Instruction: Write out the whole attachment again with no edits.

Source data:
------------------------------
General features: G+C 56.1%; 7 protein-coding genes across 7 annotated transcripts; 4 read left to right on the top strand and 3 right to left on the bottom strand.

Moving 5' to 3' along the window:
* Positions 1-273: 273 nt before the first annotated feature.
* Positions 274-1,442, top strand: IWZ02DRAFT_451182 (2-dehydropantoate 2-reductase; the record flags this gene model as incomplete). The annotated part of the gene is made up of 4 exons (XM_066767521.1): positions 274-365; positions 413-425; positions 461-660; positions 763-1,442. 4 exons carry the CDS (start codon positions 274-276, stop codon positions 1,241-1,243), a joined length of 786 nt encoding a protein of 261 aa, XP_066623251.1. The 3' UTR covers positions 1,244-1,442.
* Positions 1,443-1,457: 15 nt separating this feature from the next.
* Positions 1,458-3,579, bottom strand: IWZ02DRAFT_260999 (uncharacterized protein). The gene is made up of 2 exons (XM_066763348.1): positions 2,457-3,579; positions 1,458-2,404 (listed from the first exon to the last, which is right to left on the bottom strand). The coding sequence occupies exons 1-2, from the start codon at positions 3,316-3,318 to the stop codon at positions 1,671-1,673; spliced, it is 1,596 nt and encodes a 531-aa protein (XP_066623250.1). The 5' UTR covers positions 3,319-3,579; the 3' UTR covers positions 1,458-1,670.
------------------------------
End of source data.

General features: G+C 56.1%; 7 protein-coding genes across 7 annotated transcripts; 4 read left to right on the top strand and 3 right to left on the bottom strand.

Moving 5' to 3' along the window:
* Positions 1-273: 273 nt before the first annotated feature.
* Positions 274-1,442, top strand: IWZ02DRAFT_451182 (2-dehydropantoate 2-reductase; the record flags this gene model as incomplete). The annotated part of the gene is made up of 4 exons (XM_066767521.1): positions 274-365; positions 413-425; positions 461-660; positions 763-1,442. 4 exons carry the CDS (start codon positions 274-276, stop codon positions 1,241-1,243), a joined length of 786 nt encoding a protein of 261 aa, XP_066623251.1. The 3' UTR covers positions 1,244-1,442.
* Positions 1,443-1,457: 15 nt separating this feature from the next.
* Positions 1,458-3,579, bottom strand: IWZ02DRAFT_260999 (uncharacterized protein). The gene is made up of 2 exons (XM_066763348.1): positions 2,457-3,579; positions 1,458-2,404 (listed from the first exon to the last, which is right to left on the bottom strand). The coding sequence occupies exons 1-2, from the start codon at positions 3,316-3,318 to the stop codon at positions 1,671-1,673; spliced, it is 1,596 nt and encodes a 531-aa protein (XP_066623250.1). The 5' UTR covers positions 3,319-3,579; the 3' UTR covers positions 1,458-1,670.